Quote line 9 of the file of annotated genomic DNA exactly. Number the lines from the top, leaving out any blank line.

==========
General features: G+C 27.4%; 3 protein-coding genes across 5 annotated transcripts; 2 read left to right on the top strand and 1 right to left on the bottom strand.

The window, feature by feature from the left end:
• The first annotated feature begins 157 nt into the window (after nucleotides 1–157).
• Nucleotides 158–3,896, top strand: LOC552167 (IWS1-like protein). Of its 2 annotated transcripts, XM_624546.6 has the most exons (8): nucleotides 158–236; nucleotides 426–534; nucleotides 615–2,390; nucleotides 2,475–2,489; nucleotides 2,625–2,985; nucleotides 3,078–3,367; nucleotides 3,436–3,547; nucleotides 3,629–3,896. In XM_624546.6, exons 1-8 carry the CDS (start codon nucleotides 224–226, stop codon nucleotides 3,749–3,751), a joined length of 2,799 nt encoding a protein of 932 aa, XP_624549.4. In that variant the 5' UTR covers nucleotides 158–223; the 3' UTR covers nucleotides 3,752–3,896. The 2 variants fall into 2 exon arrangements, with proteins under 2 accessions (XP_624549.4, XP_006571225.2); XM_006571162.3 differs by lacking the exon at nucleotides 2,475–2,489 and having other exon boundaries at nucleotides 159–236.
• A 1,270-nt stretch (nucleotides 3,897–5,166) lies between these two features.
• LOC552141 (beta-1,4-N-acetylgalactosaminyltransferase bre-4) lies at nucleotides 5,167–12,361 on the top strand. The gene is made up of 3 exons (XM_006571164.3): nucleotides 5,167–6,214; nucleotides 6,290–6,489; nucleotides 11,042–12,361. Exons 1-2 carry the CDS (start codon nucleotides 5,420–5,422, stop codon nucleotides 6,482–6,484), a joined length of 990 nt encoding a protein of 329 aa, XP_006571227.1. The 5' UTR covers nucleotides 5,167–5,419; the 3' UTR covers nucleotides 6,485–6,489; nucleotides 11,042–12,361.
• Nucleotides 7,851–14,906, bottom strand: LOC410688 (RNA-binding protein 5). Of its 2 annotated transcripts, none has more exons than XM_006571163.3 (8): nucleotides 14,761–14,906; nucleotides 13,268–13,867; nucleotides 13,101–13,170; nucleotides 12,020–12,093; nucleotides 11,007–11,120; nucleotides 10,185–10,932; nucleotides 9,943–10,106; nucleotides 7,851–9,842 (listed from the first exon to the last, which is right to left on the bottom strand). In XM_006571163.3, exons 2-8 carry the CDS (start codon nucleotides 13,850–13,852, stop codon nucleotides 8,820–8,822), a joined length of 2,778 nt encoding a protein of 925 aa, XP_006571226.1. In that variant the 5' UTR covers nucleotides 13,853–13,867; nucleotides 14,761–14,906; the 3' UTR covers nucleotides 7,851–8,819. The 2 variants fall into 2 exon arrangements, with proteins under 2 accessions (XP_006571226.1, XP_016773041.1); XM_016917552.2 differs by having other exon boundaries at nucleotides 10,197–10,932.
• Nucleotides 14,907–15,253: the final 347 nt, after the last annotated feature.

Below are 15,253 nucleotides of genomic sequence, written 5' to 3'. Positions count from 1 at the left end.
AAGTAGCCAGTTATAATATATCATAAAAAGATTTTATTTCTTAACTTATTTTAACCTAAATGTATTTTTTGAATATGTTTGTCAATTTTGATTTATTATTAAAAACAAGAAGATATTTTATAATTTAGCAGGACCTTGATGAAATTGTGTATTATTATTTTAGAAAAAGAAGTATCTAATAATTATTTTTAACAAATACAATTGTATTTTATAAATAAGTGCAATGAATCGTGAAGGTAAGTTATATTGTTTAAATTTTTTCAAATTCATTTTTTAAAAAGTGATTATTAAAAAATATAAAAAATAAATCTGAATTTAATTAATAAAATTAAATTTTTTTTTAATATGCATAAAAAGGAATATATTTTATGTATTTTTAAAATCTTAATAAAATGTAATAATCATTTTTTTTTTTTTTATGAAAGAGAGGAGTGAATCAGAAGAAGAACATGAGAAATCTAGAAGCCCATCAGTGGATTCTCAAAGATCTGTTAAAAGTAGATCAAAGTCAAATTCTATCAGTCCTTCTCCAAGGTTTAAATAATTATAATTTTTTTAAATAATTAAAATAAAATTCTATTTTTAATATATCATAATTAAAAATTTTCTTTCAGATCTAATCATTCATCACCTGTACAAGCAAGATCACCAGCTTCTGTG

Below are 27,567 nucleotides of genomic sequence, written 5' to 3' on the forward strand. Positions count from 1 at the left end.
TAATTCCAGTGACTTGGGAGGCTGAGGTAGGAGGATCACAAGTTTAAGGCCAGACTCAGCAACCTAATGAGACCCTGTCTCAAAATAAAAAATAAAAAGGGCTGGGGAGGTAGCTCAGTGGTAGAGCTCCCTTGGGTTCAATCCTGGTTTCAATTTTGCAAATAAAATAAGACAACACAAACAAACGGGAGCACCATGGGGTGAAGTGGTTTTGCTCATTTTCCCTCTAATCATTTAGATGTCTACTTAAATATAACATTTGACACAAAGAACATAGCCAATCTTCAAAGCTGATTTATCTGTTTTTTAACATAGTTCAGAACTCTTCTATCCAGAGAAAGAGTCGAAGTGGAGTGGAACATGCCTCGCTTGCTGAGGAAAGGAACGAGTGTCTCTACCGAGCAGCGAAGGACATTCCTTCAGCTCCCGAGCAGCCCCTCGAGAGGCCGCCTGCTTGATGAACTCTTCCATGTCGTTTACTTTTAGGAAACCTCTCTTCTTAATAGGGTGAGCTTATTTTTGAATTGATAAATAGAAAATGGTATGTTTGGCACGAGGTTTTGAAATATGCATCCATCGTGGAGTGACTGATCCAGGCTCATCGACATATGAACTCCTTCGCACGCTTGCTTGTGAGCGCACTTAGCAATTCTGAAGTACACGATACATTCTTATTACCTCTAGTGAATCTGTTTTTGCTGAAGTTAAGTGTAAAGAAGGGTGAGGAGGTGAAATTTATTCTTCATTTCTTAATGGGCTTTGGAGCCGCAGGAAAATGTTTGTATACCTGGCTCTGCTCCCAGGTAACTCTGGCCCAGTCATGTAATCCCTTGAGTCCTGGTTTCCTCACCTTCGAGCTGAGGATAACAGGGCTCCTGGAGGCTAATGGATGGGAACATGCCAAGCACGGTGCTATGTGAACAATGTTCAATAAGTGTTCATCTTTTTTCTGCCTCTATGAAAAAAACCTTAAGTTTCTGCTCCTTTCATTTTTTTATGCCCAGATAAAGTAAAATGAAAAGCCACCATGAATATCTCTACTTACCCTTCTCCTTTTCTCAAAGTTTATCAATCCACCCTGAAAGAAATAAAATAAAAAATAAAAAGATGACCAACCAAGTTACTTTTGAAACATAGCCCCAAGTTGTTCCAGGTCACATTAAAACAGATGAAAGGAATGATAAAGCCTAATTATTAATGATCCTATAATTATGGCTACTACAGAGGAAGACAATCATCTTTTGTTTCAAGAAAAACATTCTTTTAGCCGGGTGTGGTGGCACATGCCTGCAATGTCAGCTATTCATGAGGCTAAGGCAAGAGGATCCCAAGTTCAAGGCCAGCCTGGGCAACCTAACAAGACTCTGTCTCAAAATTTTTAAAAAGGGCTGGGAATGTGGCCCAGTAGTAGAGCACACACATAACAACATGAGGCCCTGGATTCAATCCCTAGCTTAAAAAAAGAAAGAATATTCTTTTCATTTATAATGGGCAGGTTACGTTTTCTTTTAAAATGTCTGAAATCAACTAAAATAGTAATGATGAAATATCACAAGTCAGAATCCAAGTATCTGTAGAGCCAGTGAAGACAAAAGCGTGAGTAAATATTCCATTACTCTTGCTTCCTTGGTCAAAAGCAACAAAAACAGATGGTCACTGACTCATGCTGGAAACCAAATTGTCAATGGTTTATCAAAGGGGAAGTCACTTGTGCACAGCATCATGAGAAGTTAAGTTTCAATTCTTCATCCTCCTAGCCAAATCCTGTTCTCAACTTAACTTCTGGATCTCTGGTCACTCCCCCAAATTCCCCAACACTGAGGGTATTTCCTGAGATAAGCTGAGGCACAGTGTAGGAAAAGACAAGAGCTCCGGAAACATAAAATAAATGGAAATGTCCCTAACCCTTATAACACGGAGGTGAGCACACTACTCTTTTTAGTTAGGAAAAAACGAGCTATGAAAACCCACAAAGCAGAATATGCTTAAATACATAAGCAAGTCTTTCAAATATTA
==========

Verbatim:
Below are 15,253 nucleotides of genomic sequence, written 5' to 3'. Positions count from 1 at the left end.